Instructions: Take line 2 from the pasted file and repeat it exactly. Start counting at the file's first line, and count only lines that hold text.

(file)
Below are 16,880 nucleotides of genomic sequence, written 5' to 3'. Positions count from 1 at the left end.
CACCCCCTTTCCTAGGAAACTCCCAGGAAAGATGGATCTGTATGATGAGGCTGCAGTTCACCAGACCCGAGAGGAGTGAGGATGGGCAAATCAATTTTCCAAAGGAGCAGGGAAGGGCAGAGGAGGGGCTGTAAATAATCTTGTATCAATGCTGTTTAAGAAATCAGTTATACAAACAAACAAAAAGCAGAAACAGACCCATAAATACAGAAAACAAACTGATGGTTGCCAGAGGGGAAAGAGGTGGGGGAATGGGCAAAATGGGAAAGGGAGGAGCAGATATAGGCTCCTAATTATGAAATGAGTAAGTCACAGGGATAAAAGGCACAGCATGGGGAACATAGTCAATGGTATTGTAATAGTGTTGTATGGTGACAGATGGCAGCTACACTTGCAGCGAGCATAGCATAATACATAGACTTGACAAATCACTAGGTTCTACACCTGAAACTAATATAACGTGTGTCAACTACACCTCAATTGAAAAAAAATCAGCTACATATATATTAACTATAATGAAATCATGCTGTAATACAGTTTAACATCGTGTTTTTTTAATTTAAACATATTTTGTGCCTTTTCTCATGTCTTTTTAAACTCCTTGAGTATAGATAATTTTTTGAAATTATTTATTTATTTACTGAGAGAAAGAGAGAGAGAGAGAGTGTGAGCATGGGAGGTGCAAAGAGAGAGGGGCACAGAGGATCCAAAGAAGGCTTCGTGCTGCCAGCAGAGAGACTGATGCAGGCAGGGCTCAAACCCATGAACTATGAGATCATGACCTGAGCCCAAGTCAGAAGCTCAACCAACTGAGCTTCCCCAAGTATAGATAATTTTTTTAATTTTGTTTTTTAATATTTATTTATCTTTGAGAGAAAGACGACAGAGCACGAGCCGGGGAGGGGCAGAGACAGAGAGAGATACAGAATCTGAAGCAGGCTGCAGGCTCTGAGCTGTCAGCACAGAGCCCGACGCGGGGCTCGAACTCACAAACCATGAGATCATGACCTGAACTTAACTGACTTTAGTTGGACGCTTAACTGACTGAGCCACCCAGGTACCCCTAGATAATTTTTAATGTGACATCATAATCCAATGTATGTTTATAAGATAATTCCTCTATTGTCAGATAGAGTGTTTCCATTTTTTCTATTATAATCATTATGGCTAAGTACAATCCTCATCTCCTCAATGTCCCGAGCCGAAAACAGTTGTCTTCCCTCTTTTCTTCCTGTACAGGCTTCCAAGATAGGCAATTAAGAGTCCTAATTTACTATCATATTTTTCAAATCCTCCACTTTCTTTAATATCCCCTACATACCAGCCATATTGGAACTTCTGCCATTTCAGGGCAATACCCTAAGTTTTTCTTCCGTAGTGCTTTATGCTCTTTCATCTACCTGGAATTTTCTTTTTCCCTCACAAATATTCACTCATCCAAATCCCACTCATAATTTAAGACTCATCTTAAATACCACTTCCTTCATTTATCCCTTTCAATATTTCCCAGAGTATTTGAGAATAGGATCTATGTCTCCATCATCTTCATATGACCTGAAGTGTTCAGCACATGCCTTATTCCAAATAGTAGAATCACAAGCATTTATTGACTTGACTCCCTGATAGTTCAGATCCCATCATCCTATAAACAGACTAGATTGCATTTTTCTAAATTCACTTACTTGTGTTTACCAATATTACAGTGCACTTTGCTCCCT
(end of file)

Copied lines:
CACCCCCTTTCCTAGGAAACTCCCAGGAAAGATGGATCTGTATGATGAGGCTGCAGTTCACCAGACCCGAGAGGAGTGAGGATGGGCAAATCAATTTTCCAAAGGAGCAGGGAAGGGCAGAGGAGGGGCTGTAAATAATCTTGTATCAATGCTGTTTAAGAAATCAGTTATACAAACAAACAAAAAGCAGAAACAGACCCATAAATACAGAAAACAAACTGATGGTTGCCAGAGGGGAAAGAGGTGGGGGAATGGGCAAAATGGGAAAGGGAGGAGCAGATATAGGCTCCTAATTATGAAATGAGTAAGTCACAGGGATAAAAGGCACAGCATGGGGAACATAGTCAATGGTATTGTAATAGTGTTGTATGGTGACAGATGGCAGCTACACTTGCAGCGAGCATAGCATAATACATAGACTTGACAAATCACTAGGTTCTACACCTGAAACTAATATAACGTGTGTCAACTACACCTCAATTGAAAAAAAATCAGCTACATATATATTAACTATAATGAAATCATGCTGTAATACAGTTTAACATCGTGTTTTTTTAATTTAAACATATTTTGTGCCTTTTCTCATGTCTTTTTAAACTCCTTGAGTATAGATAATTTTTTGAAATTATTTATTTATTTACTGAGAGAAAGAGAGAGAGAGAGAGTGTGAGCATGGGAGGTGCAAAGAGAGAGGGGCACAGAGGATCCAAAGAAGGCTTCGTGCTGCCAGCAGAGAGACTGATGCAGGCAGGGCTCAAACCCATGAACTATGAGATCATGACCTGAGCCCAAGTCAGAAGCTCAACCAACTGAGCTTCCCCAAGTATAGATAATTTTTTTAATTTTGTTTTTTAATATTTATTTATCTTTGAGAGAAAGACGACAGAGCACGAGCCGGGGAGGGGCAGAGACAGAGAGAGATACAGAATCTGAAGCAGGCTGCAGGCTCTGAGCTGTCAGCACAGAGCCCGACGCGGGGCTCGAACTCACAAACCATGAGATCATGACCTGAACTTAACTGACTTTAGTTGGACGCTTAACTGACTGAGCCACCCAGGTACCCCTAGATAATTTTTAATGTGACATCATAATCCAATGTATGTTTATAAGATAATTCCTCTATTGTCAGATAGAGTGTTTCCATTTTTTCTATTATAATCATTATGGCTAAGTACAATCCTCATCTCCTCAATGTCCCGAGCCGAAAACAGTTGTCTTCCCTCTTTTCTTCCTGTACAGGCTTCCAAGATAGGCAATTAAGAGTCCTAATTTACTATCATATTTTTCAAATCCTCCACTTTCTTTAATATCCCCTACATACCAGCCATATTGGAACTTCTGCCATTTCAGGGCAATACCCTAAGTTTTTCTTCCGTAGTGCTTTATGCTCTTTCATCTACCTGGAATTTTCTTTTTCCCTCACAAATATTCACTCATCCAAATCCCACTCATAATTTAAGACTCATCTTAAATACCACTTCCTTCATTTATCCCTTTCAATATTTCCCAGAGTATTTGAGAATAGGATCTATGTCTCCATCATCTTCATATGACCTGAAGTGTTCAGCACATGCCTTATTCCAAATAGTAGAATCACAAGCATTTATTGACTTGACTCCCTGATAGTTCAGATCCCATCATCCTATAAACAGACTAGATTGCATTTTTCTAAATTCACTTACTTGTGTTTACCAATATTACAGTGCACTTTGCTCCCT